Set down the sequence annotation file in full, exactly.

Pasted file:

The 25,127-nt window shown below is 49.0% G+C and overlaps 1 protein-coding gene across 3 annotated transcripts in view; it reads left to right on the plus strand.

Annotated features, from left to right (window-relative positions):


The 25,127-nt window shown below is 49.0% G+C and overlaps 1 protein-coding gene across 3 annotated transcripts in view; it reads left to right on the plus strand.

Annotated features, from left to right (window-relative positions):